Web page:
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Crystal Downing: How Postmodernism Serves (My) Faith

 

Crystal L. Downing, How Postmodernism Serves (My) Faith: Questioning Truth in Language, Philosophy and Art (Downers Grove, Illinois: InterVarsity Press, 2006), 240 pages.

Crystal Downing has navigated through the mire of misinformation and mangled terminology to present to her reader a clear understanding of what postmodernity is and is not. More importantly, she has prevailed in providing the Christian Church with an effective tool for the communication of the gospel of Jesus Christ in the postmodern cultural milieu. Regardless of your philosophical aptitude, Downing’s thesis will provide ample food for thought.

What is postmodernity? Postmodernity is not a worldview or an ideology, hypothesized Downing, it is an exposé. It does not point to potential weaknesses in Christianity, Downing opined, but to flaws in modernity. Postmodernity is a reply to, or argument against modernity. Downing’s thesis argued that postmodern theory reopens a door of opportunity for the voice of Christian faith to reenter the academic conversation. In this regard, postmodernity can serve all communities of faith. It is a contradistinction to modernity; postmodernity champions the voices of the marginalized, whereas modernity elevated science and rationality as the only voice of authority. Downing pressed the definition of postmodernity as being against the modern argument—that truth is objectively perceived by reason alone. She posited that postmodernity continues to confront the premise of modernity, which expected science and art to replace Christ as the savior of humanity.

For Downing, postmodernism isn’t a worldview or an ideology, it is an exposé of what’s wrong with modernity.

Downing carefully clarified that postmodernity does not prescribe religious pluralism, but it does describe it. She stated, “If we want people to take… [Christianity] seriously, we need to take… [postmodernity] seriously, seeking to understand why people believe the way that they do” (217). Downing confronts assumptions regarding relativism. First, that it is not a result of postmodernity. Second, that there are at least six different types of relativism—some of which are in the Church. Third, that some of these can perhaps harmonize with orthodox Christianity.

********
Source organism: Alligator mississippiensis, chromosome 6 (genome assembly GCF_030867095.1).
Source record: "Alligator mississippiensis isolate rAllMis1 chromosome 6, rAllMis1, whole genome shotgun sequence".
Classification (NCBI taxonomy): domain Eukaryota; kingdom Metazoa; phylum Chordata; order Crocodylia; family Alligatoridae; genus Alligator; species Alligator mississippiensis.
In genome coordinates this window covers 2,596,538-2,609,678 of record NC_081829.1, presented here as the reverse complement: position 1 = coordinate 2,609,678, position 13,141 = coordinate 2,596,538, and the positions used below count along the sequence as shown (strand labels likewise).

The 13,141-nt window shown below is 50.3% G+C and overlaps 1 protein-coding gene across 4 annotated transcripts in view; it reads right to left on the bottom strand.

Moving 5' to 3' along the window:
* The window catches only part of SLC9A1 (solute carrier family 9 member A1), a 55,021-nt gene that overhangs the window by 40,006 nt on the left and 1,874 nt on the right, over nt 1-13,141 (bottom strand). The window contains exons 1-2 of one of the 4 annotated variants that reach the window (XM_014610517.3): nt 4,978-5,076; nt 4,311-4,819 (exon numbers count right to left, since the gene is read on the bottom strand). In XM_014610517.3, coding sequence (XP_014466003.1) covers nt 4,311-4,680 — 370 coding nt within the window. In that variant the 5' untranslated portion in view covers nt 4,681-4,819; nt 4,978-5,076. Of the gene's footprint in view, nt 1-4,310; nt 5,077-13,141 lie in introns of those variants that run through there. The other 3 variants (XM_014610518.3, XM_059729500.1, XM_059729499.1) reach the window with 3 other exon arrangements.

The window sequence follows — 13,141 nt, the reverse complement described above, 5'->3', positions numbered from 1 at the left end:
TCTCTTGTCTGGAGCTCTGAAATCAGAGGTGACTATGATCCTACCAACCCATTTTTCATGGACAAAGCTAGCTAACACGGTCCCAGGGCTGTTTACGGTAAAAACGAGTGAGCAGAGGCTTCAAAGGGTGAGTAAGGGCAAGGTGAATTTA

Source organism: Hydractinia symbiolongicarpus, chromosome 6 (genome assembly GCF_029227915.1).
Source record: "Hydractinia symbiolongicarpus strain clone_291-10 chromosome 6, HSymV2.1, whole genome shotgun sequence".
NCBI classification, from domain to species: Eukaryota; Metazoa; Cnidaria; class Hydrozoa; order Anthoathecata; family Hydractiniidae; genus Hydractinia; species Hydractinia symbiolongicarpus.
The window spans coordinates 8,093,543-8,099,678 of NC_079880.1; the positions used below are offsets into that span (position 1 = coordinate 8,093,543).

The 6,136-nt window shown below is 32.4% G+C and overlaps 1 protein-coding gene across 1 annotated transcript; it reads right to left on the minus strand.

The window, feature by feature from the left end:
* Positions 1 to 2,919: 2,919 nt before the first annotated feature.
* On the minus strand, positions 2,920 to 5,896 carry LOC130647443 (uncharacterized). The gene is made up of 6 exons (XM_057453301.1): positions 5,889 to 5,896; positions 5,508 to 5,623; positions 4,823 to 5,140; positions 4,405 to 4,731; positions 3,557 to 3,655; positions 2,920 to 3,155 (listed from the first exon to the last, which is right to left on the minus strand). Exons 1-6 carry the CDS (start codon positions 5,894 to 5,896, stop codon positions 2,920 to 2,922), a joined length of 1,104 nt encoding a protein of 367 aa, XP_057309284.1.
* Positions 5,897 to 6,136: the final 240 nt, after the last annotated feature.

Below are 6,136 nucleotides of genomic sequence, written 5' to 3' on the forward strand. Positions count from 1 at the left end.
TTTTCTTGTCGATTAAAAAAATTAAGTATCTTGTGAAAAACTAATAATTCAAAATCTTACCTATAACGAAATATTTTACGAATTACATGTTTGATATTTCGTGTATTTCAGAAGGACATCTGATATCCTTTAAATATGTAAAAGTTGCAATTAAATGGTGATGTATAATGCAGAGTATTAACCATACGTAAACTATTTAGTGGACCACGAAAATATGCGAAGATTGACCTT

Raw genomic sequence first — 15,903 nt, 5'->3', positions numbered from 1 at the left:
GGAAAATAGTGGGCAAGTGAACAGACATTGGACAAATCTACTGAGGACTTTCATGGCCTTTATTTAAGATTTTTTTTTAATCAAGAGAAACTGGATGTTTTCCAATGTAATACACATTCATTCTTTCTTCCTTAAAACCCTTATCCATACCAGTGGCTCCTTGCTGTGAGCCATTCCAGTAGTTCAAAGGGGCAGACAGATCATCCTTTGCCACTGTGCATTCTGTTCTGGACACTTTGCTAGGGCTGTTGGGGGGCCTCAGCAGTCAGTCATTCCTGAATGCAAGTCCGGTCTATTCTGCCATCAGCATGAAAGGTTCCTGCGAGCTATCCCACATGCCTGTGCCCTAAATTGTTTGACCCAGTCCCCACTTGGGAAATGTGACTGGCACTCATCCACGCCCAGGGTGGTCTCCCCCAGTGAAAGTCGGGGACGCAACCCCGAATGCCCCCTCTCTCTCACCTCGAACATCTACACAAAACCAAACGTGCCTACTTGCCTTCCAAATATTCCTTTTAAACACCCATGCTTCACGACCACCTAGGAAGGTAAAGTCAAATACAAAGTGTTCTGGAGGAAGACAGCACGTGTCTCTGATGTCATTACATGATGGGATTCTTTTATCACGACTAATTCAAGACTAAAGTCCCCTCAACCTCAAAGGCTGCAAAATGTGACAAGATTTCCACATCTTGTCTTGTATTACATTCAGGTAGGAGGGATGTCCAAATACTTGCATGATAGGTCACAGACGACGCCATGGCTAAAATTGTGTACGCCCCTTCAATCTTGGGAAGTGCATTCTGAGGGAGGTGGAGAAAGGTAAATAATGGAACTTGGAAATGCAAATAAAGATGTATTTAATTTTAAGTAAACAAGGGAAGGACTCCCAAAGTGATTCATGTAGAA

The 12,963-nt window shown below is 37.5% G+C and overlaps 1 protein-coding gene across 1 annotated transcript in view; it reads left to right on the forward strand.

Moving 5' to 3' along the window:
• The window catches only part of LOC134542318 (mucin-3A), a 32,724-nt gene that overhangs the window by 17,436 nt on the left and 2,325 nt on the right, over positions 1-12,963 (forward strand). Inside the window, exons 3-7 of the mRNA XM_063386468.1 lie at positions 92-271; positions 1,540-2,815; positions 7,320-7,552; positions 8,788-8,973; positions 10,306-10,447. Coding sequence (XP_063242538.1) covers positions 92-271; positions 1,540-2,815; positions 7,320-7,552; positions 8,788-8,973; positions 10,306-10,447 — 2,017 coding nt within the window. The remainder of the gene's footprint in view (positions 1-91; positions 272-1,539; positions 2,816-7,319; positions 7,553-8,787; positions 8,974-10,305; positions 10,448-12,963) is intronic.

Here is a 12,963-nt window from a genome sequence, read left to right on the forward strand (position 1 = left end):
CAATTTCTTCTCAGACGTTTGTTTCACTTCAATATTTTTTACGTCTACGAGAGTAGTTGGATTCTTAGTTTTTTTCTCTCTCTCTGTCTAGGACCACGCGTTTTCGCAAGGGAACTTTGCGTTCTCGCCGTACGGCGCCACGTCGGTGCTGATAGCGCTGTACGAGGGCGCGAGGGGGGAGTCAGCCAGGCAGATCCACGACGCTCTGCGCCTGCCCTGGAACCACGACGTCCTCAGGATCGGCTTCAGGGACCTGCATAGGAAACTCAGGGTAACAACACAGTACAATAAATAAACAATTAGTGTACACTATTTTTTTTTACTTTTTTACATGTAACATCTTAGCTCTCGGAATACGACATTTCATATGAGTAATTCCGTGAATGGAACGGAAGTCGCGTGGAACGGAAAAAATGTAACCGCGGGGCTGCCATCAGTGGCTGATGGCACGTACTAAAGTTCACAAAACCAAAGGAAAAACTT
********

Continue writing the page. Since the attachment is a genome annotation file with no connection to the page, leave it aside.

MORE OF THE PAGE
Downing wrote in an easy style, that can be followed with little effort by the non-philosophical reader. She took the time to build her theory around some homey illustrations and on some delightful puns. These will assist the uninitiated to conceptualize some of the abstractions of theory she presented. Along the way she has drawn the attention of the reader to the root meaning of key words and, as an English major, she delights in pointing out not only the origins of these words, but she also calls for the exactitude of their definitions.

The pattern that Downing gives to the reader is linear in format. First, she has laid out the premise for her book. Second, she has labored to build a foundation for her work—gleefully poking fun at herself for using a technique of modernity to illustrate a postmodern text. Next, she has taken the reader systematically through the ideas of significant philosophers, noting their contribution to the development of modern and postmodern worldviews. Along the way, Downing includes enough footnotes to provide the curious with some direction for further inquiry and she gives the reader an ample number of brief quotations—from her roll call of popular authors and prominent philosophers to punctuate her points of progress.

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Category: Living the Faith, Summer 2007

About the Author: John R. Miller is an ordained minister with Elim Fellowship of Lima, NY and serves as Pastor of Education with Living Word Temple of Restoration, Rochester, NY. He has a degree from Elim Bible Institute, a B.Div. (Trinity Theological Seminary), C.P.E. (University of Rochester), M.Div. (Northeastern Seminary), and Ph.D. (Regent University). He teaches at Regent University and Elim Bible Institute & College.

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